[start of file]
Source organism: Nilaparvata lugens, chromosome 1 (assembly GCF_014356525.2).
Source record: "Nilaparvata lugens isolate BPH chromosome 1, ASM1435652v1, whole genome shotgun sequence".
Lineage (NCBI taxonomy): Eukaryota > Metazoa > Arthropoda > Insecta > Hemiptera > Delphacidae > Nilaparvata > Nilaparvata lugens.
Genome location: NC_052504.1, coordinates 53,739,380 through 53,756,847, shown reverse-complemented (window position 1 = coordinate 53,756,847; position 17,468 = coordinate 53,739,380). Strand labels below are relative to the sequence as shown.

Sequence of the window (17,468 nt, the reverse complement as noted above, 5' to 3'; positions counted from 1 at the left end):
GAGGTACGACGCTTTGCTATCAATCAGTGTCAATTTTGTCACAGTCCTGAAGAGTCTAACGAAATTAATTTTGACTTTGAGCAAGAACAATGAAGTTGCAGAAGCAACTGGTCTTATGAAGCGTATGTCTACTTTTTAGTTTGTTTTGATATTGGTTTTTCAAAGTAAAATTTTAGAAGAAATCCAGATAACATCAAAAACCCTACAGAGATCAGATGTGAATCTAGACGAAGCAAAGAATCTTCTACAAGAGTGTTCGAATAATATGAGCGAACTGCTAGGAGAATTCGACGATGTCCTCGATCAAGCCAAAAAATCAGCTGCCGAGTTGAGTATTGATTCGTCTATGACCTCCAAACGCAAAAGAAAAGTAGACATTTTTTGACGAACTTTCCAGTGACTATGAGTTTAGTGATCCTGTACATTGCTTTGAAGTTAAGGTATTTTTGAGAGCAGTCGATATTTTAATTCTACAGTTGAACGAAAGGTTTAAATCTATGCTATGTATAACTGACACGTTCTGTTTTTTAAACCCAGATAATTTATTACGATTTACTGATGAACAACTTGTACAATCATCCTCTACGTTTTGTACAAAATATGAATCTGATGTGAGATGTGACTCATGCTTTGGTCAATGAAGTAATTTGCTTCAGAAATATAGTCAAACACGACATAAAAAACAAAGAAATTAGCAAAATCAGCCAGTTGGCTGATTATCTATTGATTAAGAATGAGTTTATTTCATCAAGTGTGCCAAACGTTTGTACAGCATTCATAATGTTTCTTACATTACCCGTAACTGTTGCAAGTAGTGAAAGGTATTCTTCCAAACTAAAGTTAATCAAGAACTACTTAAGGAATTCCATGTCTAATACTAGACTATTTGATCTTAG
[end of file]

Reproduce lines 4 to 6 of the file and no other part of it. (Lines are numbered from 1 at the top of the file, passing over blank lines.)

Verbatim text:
Genome location: NC_052504.1, coordinates 53,739,380 through 53,756,847, shown reverse-complemented (window position 1 = coordinate 53,756,847; position 17,468 = coordinate 53,739,380). Strand labels below are relative to the sequence as shown.

Sequence of the window (17,468 nt, the reverse complement as noted above, 5' to 3'; positions counted from 1 at the left end):
GAGGTACGACGCTTTGCTATCAATCAGTGTCAATTTTGTCACAGTCCTGAAGAGTCTAACGAAATTAATTTTGACTTTGAGCAAGAACAATGAAGTTGCAGAAGCAACTGGTCTTATGAAGCGTATGTCTACTTTTTAGTTTGTTTTGATATTGGTTTTTCAAAGTAAAATTTTAGAAGAAATCCAGATAACATCAAAAACCCTACAGAGATCAGATGTGAATCTAGACGAAGCAAAGAATCTTCTACAAGAGTGTTCGAATAATATGAGCGAACTGCTAGGAGAATTCGACGATGTCCTCGATCAAGCCAAAAAATCAGCTGCCGAGTTGAGTATTGATTCGTCTATGACCTCCAAACGCAAAAGAAAAGTAGACATTTTTTGACGAACTTTCCAGTGACTATGAGTTTAGTGATCCTGTACATTGCTTTGAAGTTAAGGTATTTTTGAGAGCAGTCGATATTTTAATTCTACAGTTGAACGAAAGGTTTAAATCTATGCTATGTATAACTGACACGTTCTGTTTTTTAAACCCAGATAATTTATTACGATTTACTGATGAACAACTTGTACAATCATCCTCTACGTTTTGTACAAAATATGAATCTGATGTGAGATGTGACTCATGCTTTGGTCAATGAAGTAATTTGCTTCAGAAATATAGTCAAACACGACATAAAAAACAAAGAAATTAGCAAAATCAGCCAGTTGGCTGATTATCTATTGATTAAGAATGAGTTTATTTCATCAAGTGTGCCAAACGTTTGTACAGCATTCATAATGTTTCTTACATTACCCGTAACTGTTGCAAGTAGTGAAAGGTATTCTTCCAAACTAAAGTTAATCAAGAACTACTTAAGGAATTCCATGTCTAATACTAGACTATTTGATCTTAG